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Do I Need a Building Permit?

When undertaking a home improvement project, it can seem like a hassle to go through the process of getting a building permit, and you may ask yourself if it’s really necessary. While some types of work do not require a permit, most significant projects do—with the goal of assuring that the work is done safely.

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When, and Why, Is a Permit Needed?

According to the Massachusetts State Building Code (780 CMR, Section R105.1), building permits are required to “construct, re-construct, alter, repair, remove, or demolish a building or structure; or to change the use or occupancy of a building or structure; or to install or alter any equipment for which provision is made or the installation of which is regulated by the Massachusetts State Building Code.” This means that a permit is needed to cut away any wall or load-bearing support, such as a column, and to change or remove any means of egress or the supporting structure around it. Replacing windows, installing storm windows, and installing kitchen cabinets are all jobs that require a permit. If the renovation involves plumbing or electrical systems, separate permits may be required. Fire code permits may also be needed for some renovations, so be sure to research what is necessary for the specific work being done, according to the Mass.gov website.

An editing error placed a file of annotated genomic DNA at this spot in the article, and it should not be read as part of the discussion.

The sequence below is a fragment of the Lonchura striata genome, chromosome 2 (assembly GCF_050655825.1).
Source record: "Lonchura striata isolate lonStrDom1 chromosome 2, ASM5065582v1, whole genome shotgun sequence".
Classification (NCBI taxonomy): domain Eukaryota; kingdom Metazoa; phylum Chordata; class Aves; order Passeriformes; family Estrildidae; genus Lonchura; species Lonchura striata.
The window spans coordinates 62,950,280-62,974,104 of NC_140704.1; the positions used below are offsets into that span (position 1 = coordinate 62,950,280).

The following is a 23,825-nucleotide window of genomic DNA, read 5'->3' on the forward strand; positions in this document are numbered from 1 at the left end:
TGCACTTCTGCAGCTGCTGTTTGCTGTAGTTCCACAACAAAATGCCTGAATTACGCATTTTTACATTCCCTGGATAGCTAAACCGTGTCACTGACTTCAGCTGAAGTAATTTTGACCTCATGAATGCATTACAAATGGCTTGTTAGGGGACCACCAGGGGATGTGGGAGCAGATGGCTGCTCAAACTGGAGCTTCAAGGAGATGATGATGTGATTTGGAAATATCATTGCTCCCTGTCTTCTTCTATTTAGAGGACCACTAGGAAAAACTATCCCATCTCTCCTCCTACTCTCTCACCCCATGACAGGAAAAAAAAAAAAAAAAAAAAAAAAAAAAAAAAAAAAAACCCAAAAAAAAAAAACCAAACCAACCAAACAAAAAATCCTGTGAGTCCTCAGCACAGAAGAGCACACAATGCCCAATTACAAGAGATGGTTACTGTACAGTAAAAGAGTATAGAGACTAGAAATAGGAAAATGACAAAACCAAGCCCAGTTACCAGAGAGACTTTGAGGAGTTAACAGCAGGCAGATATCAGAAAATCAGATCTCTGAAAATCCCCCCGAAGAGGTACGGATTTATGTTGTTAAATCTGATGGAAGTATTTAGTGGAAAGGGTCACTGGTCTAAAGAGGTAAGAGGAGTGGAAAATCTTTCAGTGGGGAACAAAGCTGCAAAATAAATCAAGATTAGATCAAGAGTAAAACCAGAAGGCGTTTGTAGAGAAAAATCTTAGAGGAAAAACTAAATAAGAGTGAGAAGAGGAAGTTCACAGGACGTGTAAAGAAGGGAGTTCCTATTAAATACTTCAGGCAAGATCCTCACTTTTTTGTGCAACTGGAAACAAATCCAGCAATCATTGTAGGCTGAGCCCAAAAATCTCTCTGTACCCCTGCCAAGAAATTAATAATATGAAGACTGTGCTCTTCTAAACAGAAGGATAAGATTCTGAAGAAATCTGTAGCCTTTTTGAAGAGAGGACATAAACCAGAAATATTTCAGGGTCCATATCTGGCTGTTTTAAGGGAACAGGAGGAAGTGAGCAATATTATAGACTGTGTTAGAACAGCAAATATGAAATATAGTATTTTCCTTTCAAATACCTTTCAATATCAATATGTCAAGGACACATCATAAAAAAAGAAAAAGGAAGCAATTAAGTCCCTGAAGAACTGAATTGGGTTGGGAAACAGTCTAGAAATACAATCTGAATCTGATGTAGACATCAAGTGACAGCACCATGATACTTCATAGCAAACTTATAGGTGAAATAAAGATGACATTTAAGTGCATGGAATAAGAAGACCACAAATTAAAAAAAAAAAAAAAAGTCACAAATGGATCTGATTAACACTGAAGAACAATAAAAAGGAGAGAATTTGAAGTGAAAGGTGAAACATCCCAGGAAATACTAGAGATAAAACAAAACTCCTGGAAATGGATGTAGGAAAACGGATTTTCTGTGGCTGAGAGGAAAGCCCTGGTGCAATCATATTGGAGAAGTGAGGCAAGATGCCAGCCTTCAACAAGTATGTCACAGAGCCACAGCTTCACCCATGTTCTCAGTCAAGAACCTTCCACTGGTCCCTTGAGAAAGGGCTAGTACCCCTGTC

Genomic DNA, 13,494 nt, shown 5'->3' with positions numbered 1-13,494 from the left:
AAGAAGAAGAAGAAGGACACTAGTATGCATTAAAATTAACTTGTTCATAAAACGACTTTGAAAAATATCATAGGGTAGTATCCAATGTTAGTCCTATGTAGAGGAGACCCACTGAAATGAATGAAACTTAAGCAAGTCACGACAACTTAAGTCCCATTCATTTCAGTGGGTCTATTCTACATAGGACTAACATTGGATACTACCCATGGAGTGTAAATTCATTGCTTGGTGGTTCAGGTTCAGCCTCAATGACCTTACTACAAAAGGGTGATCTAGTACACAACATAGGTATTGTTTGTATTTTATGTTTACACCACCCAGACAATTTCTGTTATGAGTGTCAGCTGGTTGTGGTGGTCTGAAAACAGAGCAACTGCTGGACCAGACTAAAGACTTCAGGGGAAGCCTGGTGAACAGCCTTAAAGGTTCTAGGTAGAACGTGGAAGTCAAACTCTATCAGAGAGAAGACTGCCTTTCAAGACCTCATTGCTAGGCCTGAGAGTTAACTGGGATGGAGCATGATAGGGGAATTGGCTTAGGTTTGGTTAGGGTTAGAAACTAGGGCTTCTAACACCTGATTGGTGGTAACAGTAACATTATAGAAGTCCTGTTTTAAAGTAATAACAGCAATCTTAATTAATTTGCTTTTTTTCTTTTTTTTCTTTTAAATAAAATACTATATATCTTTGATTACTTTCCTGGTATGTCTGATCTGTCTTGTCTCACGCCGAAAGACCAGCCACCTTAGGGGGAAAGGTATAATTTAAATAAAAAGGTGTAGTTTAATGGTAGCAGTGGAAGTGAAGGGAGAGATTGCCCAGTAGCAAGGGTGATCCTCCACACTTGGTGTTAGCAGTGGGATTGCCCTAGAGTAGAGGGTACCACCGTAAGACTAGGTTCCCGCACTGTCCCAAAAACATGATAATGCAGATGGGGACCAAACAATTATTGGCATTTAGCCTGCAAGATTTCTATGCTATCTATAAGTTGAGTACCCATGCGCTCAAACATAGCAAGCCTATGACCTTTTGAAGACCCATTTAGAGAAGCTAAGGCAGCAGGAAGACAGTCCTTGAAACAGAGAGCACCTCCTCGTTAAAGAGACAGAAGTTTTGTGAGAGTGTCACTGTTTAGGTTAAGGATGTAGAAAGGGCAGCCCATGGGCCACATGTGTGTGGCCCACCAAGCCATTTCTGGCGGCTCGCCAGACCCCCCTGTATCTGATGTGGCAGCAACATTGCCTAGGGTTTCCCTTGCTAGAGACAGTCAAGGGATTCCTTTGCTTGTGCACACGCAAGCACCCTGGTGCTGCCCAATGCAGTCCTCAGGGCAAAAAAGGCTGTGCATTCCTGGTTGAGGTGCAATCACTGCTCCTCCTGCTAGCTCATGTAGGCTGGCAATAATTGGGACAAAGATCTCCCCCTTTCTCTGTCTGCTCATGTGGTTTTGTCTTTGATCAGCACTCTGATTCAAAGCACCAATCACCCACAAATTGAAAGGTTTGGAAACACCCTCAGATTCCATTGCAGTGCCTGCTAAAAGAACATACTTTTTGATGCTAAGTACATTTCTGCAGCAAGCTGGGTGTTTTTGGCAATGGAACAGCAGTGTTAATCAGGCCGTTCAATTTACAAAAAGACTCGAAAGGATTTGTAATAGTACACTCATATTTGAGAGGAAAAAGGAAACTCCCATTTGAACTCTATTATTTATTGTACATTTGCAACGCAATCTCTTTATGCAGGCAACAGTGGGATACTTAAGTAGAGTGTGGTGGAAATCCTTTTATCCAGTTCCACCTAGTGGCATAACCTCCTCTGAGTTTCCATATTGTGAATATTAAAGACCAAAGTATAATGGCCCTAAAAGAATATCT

Section 201 of the building code indicates that permits are not needed for ordinary repairs that can be defined as “any maintenance which does not affect the structure, egress, fire protection systems, fire ratings, energy conservation provisions, plumbing, sanitary, gas, electrical, or other utilities.” This includes painting, landscaping, adding shutters, fixing locks, working on gutters, fixing a driveway, and tiling. A permit is not needed to build a one-story detached building (such as a shed) provided the floor area doesn’t exceed 120 square feet, fences no taller than six feet, and some retaining walls. The state building code allows individual municipalities to enact stricter codes, so be sure to check with your city or town building department.